utf8mb4character set on all tables and text columns in your database. This makes MySQL physically store and retrieve values encoded natively in UTF-8. Note that MySQL will implicitly use
utf8mb4encoding if a
utf8mb4_*collation is specified (without any explicit character set).
In older versions of MySQL (< 5.5.3), you’ll unfortunately be forced to use simply
utf8, which only supports a subset of Unicode characters. I wish I were kidding.
In your application code (e.g. PHP), in whatever DB access method you use, you’ll need to set the connection charset to
utf8mb4. This way, MySQL does no conversion from its native UTF-8 when it hands data off to your application and vice versa.
Some drivers provide their own mechanism for configuring the connection character set, which both updates its own internal state and informs MySQL of the encoding to be used on the connection—this is usually the preferred approach. In PHP:
If you’re using the PDO abstraction layer with PHP ≥ 5.3.6, you can specify
charsetin the DSN:
$dbh = new PDO('mysql:charset=utf8mb4');
If you’re using mysqli, you can call
$mysqli->set_charset('utf8mb4'); // object oriented style mysqli_set_charset($link, 'utf8mb4'); // procedural style
If you’re stuck with plain mysql but happen to be running PHP ≥ 5.2.3, you can call
If the driver does not provide its own mechanism for setting the connection character set, you may have to issue a query to tell MySQL how your application expects data on the connection to be encoded:
SET NAMES 'utf8mb4'.
The same consideration regarding
utf8applies as above.
- UTF-8 should be set in the HTTP header, such as
Content-Type: text/html; charset=utf-8. You can achieve that either by setting
default_charsetin php.ini (preferred), or manually using
- If your application transmits text to other systems, they will also need to be informed of the character encoding. With web applications, the browser must be informed of the encoding in which data is sent (through HTTP response headers or HTML metadata).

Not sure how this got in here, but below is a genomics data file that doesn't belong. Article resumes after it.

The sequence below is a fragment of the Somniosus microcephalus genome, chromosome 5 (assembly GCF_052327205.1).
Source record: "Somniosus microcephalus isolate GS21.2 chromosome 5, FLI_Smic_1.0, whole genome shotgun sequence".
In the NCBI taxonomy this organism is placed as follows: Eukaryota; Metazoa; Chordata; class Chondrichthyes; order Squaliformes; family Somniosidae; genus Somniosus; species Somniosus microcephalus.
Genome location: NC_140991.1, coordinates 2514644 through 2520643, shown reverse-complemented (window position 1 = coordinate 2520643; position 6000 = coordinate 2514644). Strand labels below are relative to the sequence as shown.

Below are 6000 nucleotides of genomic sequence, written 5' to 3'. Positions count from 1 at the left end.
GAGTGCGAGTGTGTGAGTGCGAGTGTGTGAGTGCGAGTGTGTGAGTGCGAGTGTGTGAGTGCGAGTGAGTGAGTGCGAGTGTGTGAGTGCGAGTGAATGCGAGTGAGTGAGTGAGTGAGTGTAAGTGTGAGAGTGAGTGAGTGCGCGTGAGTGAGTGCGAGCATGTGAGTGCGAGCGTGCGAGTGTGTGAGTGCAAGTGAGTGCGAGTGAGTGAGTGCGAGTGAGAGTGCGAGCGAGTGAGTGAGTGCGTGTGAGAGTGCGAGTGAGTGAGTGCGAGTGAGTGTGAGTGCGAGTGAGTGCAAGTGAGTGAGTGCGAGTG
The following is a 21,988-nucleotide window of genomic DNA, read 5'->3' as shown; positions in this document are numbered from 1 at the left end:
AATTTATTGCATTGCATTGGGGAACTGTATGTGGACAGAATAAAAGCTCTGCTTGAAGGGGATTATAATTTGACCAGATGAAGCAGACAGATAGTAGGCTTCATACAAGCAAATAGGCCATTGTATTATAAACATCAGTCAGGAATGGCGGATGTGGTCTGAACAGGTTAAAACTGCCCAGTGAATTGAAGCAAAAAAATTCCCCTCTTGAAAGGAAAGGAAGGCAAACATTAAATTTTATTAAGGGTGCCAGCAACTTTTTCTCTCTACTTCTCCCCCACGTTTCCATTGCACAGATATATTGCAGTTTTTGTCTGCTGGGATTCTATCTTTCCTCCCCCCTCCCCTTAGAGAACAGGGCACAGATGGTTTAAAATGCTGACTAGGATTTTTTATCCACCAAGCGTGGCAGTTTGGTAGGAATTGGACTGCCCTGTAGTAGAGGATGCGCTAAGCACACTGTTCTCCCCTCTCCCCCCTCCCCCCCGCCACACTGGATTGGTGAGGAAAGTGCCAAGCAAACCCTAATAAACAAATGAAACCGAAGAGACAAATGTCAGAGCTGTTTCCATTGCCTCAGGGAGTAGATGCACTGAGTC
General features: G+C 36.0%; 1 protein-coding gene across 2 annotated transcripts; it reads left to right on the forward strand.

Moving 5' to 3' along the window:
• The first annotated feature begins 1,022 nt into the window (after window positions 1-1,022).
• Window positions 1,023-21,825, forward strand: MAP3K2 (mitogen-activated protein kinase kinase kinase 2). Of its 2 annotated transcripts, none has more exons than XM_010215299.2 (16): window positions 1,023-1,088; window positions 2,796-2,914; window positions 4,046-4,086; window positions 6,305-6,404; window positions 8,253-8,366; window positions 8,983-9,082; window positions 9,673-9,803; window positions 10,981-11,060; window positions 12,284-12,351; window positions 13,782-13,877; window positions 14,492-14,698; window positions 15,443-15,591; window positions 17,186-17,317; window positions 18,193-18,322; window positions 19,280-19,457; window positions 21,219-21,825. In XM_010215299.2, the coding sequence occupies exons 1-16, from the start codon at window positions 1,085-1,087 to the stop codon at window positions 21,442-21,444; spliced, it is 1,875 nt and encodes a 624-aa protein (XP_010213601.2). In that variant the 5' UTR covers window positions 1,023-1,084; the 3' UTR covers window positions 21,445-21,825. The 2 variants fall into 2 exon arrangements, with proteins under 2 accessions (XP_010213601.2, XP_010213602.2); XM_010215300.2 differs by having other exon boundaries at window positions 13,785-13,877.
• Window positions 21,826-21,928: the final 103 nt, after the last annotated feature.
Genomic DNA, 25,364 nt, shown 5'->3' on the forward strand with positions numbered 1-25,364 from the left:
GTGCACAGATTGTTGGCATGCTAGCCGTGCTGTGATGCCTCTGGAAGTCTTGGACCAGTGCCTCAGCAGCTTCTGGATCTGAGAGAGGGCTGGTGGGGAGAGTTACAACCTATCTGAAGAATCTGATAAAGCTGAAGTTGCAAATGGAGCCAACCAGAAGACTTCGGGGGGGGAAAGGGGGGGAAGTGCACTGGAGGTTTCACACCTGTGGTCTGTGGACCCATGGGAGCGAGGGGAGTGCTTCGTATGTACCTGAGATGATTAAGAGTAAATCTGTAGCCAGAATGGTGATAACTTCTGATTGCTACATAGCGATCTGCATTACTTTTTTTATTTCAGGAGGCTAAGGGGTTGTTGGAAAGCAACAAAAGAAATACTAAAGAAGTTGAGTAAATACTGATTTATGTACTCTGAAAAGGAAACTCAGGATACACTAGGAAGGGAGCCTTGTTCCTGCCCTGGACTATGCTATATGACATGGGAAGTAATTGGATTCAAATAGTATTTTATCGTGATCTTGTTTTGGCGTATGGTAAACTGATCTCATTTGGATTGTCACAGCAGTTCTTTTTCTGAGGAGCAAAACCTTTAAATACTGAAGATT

- When encoding the output using
JSON_UNESCAPED_UNICODEas a second parameter.
- Browsers will submit data in the character set specified for the document, hence nothing particular has to be done on the input.
- In case you have doubts about request encoding (in case it could be tampered with), you may verify every received string as being valid UTF-8 before you try to store it or use it anywhere. PHP’s
mb_check_encoding()does the trick, but you have to use it religiously. There’s really no way around this, as malicious clients can submit data in whatever encoding they want, and I haven’t found a trick to get PHP to do this for you reliably.
Other Code Considerations:
You need to make sure that every time you process a UTF-8 string, you do so safely. This is, unfortunately, the hard part. You’ll probably want to make extensive use of PHP’s
PHP’s built-in string operations are not by default UTF-8 safe. There are some things you can safely do with normal PHP string operations (like concatenation), but for most things you should use the equivalent
To know what you’re doing (read: not mess it up), you really need to know UTF-8 and how it works on the lowest possible level. Check out any of the links from utf8.com for some good resources to learn everything you need to know.